Diagnostic differences

Common autistic traits seen in females with autism are often different and more subtle than in males. Boys with autism are more prone to isolation, restrictive interests, and repetitive behaviors (Hiller et al., 2014). Conversely, females with autism tend to have higher levels of social motivation than males (Hiller et al., 2014; Stark 2019). While it can be obvious when a boy with autism is struggling socially early on, girls’ social difficulties tend to become more noticeable and pronounced over time, as the social landscape becomes more difficult to navigate (Mandy et al., 2018). Additionally, girls with autism tend to internalize their feelings rather than externalize them (Hiller et al., 2014; Mandy et al 2012) and may experience increased sensory processing issues (Lai et al., 2011). Even with comparable levels of autistic traits, females require more difficulties than males to receive an autism diagnosis, such as minimal speech or pronounced behavioral issues (Duvekot et al., 2017; Geelhand et al., 2019). The special interests of girls with autism also tend to be more “socially appropriate” and potentially focus on characters or animals rather than objects (e.g., Disney princesses, horses, book series, bands) (Nowell et al., 2019; Saporito, 2022) while the stereotype is that boys with autism are into trains.


 In addition to differences in behavioral presentation, women and girls are more likely to engage in masking behaviors. Masking refers to the act of concealing autistic traits to pass as neurotypical. Often utilized to reduce barriers in other aspects of their lives, masking can include suppressing stims (short for self-stimulatory behaviors), forcing eye contact or speech, creating and memorizing scripts for social interactions, mirroring the behavior of others, and more. These behaviors can happen consciously or unconsciously, making them difficult to recognize. Because of this, women and girls with autism may slide by relatively unnoticed until social demands increase (Lockwood et al., 2021).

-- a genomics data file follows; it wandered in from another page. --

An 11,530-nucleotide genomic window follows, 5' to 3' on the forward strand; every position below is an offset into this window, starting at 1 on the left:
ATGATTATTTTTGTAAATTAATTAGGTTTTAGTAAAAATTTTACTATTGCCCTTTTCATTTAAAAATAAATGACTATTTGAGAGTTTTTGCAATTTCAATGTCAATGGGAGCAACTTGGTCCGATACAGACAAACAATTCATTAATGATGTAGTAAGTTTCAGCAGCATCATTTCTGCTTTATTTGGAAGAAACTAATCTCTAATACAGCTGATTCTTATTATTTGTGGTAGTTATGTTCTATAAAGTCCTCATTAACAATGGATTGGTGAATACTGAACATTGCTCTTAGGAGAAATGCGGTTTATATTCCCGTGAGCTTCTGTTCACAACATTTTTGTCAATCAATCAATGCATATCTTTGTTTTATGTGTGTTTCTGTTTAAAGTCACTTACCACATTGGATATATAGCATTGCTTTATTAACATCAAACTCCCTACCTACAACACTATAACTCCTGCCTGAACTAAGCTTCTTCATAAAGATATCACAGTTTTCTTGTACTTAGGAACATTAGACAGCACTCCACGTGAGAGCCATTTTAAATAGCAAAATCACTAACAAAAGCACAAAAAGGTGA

Research has found that being female was a significant predictor of complex imitation skills (Hiller et al., 2014). From a distance, the social challenges of girls with autism are concealed; however, they do not appear to be hidden from peers (Dean et al., 2017). Whereas boys with autism tend to be overtly rejected by their peers, girls with autism are neither accepted nor rejected; instead, they appeared to be overlooked (Dean et al., 2014). This masking behavior may contribute to school staff members’ failure to recognize when an undiagnosed girl with autism is struggling. While masking may help women with autism to fit in, it has been described as physically and mentally exhausting and is associated with increased suicide risk (Cassidy et al., 2019). It also may damage females’ sense of self and identity, as they may feel unsure of who they really are. Because it often occurs unconsciously, masking can also be a significant barrier to receiving diagnosis and much-needed support.

Proper diagnosis matters

Failure to consider autism as a primary cause consequently leads to undertreatment or inappropriate treatment. Undiagnosed girls have fewer opportunities to learn critical safety, social, and adaptive skills – skills that are particularly important for women. Due to their literal way of thinking and struggles reading social cues, women with autism are more susceptible to manipulation and sexual abuse (Milner et al., 2019). Growing up undiagnosed can be scary, confusing, frustrating, and isolating. Thankfully, research into autism in females has increased over the years, and the internet has provided access to community and resources that were previously unattainable. We still have much to learn, but as our understanding and awareness continues to grow, there is hope that women and girls with autism will have equal access to diagnosis and support to help them live happy, healthy, self-confident, and fulfilling lives.

Written by Leah Wathen